Security and gender unfolds some critical debatable relations

Security and gender unfolds some critical debatable relations

Security and gender unfolds some critical debatable relations. According to Oxford dictionary, the term gender “has been used since 14th century as a grammatical term, referring to classes of noun designated as masculine, feminine, or neuter in some languages, the sense denoting biological sex has also been used since the 14th century, but this did not become common until the mid-20th century”. In a contemporary world, Williams (2013, p.6) grounds the concept of security as it is “most commonly associated with the alleviation of threats to cherished values; especially those which, left unchecked, threaten the survival of particular referent object in the near future”. On the same note, Bellamy (1981, p. 102) cited in Collins (2016, p.3) further propagates security as “a relative freedom from war, coupled with a relative high expectation that defeat will not be a consequence of any war that should occur”. According to Oxford Dictionary, the “words gender and sex are often used interchangeably, they have slightly different connotations; sex tends to refer to biological differences, while gender more often refers to cultural and social differences and sometimes encompasses a broader range of identities than the binary of being male and female”. On the other outlook, this essay seeks to cultivate the ground base relationship between security and gender.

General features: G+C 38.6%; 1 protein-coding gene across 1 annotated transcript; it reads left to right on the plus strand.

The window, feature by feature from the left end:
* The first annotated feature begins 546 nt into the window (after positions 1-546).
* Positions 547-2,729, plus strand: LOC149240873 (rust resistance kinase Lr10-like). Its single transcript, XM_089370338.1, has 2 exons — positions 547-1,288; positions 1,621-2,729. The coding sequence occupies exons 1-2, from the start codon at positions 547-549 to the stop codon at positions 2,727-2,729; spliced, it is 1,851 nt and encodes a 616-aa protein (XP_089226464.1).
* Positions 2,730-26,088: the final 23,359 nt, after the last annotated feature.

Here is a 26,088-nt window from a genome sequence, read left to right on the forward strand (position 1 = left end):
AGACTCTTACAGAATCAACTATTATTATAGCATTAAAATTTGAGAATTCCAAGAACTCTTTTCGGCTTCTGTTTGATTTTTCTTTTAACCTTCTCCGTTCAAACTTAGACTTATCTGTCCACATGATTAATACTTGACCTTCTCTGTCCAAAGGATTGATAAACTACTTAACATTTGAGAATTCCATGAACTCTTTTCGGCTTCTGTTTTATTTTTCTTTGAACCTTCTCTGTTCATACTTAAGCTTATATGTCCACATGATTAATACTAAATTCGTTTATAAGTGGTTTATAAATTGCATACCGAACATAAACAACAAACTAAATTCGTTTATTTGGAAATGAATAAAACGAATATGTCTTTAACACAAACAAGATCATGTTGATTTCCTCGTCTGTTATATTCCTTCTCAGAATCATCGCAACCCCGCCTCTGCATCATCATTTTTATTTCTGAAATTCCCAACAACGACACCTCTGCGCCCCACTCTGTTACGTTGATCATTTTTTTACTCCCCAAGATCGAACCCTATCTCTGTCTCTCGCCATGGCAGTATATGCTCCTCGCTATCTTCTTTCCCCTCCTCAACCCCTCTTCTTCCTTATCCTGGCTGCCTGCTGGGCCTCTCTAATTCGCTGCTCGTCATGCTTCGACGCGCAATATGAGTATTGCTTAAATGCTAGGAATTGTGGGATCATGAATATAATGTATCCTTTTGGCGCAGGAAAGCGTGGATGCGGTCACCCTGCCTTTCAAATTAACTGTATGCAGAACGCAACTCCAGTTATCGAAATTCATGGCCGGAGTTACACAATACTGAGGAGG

To begin with, let us benchmark ourselves on societal security, in the views of Collins (2016, p.217) cultivate societal security as a situation “where the state can be destabilized through threats to its language, culture, religion, and other customs”. Societal security due to cultural beliefs poses threats to the advancement of gender as in this case, women are lagging behind due to their biological make up than men. In security related issues women are regarded as inferior as they cannot be employed, hold strong positions, reliable as well as they cannot be security officers which delinks the relationship in as far as security and gender is concerned. On the other hand, if we are to bedrock ourselves to the relationship between security and gender, according to United Nations Security council Resolution Number 1325 (2000, p.16) amalgamates security and gender in the sense that, “women and girls provide non-military support for the warfare as they directly support combatants through cooking and cleaning for soldiers, acting as porters and messengers, perform other tasks required by militaries”. In so doing, this enhances the relationship.
According to Persaud (2012, p.14) if we are to unpack military security, he argues that the relation between security and gender is not that of outreach and touch, in the sense that “women are vulnerable to crime because of their gender. Criminals and offenders consider them to be easier target due to their physiology, often times, they do not have capabilities to fight back, escape or to overpower the threatening element, which increases the probability of crimes against women”, which makes tough for them to participate in security related issues.